Microporous polymers are currently being studied for a range of different applications including molecular separation in gas or liquid phase, catalysis, and water treatment. Their porosities are related to highly crosslinked structures or inherently large free volumes. These polymers can exhibit large or even very large surface areas and micropore or mesopore volumes, where micropores are < 2 nm and mesopores between 2-50 nm.
We present findings on micro- and mesoporous polymers designed to separate CO2 from gas mixtures with either physisorption or chemisorption. Separation of CO2 is important in Carbon Capture and Storage (CCS) as well as in biogas or natural gas upgrading. Possibilities to tune the microporosity and mesoporosity with chemical methods and means to modify them with aliphatic amines will be highlighted. Such aliphatic amines are shown to act as chemisorbents with high heats of adsorption of CO2 (Qst) and are relevant to capturing CO2 from streams with low concentrations of CO2. Physisorbents, with their comparably low Qst, are more relevant to CO2 separation when the gas mixture has a high concentration of CO2. Open questions concerning the price of the polymers and potential advantages as compared with other types of adsorbents, or membranes, will be discussed.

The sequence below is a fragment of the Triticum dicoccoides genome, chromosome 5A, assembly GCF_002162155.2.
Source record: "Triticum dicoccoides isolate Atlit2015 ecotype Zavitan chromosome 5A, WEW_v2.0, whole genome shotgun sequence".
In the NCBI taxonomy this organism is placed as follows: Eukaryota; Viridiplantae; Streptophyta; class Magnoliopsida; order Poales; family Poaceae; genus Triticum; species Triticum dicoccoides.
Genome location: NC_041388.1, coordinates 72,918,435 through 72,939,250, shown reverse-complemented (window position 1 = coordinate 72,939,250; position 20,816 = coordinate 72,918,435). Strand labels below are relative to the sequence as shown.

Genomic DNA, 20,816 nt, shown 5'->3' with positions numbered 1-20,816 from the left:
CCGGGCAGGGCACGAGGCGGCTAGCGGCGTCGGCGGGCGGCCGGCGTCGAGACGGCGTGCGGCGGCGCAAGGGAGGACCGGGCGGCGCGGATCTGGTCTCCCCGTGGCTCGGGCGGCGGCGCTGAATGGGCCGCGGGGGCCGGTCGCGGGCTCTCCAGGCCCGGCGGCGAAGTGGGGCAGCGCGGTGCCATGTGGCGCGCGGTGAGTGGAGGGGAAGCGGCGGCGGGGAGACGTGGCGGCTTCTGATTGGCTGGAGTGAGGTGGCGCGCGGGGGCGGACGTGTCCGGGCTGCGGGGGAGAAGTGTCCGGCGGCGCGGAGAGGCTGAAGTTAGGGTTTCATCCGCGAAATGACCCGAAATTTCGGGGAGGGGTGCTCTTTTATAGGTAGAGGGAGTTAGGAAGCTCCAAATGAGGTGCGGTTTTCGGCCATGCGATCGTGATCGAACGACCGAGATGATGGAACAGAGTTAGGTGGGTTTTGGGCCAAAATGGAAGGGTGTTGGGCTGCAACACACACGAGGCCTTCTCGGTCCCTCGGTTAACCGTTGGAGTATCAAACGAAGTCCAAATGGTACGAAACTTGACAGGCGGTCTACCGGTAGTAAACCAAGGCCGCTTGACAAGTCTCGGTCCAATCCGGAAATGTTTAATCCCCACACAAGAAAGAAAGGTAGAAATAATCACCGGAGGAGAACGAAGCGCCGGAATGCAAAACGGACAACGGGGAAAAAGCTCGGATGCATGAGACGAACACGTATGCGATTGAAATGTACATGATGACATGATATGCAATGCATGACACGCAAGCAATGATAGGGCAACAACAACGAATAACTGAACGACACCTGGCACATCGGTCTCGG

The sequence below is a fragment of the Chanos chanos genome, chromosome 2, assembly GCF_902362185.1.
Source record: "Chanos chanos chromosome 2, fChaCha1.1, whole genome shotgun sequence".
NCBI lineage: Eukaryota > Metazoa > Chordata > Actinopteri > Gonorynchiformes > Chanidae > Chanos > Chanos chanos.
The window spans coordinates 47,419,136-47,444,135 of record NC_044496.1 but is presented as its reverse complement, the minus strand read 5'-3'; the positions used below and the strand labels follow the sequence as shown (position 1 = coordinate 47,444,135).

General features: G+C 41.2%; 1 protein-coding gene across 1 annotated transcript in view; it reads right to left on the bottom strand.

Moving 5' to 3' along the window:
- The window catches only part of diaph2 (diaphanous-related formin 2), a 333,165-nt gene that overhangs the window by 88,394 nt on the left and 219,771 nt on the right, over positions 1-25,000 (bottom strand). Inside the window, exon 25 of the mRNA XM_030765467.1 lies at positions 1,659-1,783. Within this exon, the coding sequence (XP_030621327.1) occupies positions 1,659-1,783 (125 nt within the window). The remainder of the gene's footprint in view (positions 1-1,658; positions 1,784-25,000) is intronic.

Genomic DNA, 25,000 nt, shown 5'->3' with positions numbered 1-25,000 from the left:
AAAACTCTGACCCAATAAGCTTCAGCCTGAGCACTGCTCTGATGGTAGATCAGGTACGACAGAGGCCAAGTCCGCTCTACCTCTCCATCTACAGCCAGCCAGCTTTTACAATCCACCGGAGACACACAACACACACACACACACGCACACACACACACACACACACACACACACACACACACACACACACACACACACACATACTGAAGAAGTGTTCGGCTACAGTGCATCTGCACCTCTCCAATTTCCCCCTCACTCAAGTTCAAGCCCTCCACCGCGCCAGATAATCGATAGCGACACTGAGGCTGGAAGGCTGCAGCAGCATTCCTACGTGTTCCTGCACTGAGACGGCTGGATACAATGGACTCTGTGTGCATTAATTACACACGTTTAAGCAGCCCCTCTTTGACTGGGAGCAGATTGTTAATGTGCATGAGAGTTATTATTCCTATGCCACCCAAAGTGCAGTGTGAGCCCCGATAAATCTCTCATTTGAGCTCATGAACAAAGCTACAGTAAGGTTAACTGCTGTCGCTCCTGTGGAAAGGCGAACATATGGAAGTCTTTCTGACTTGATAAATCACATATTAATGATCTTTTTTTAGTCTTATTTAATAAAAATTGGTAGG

In addition, recent findings on porous polymers derived from platform molecules of biorefineries will be presented. The platform molecules were polymerized, very rapidly, at close to ambient temperatures, and the formed solids/polymers had specific surface areas with values close to 1000 m2/g. One such composition displayed a surprisingly high Qst value of 42-44 kJ/mol, which is important for the CO2-over-N2/CH4 selectivity.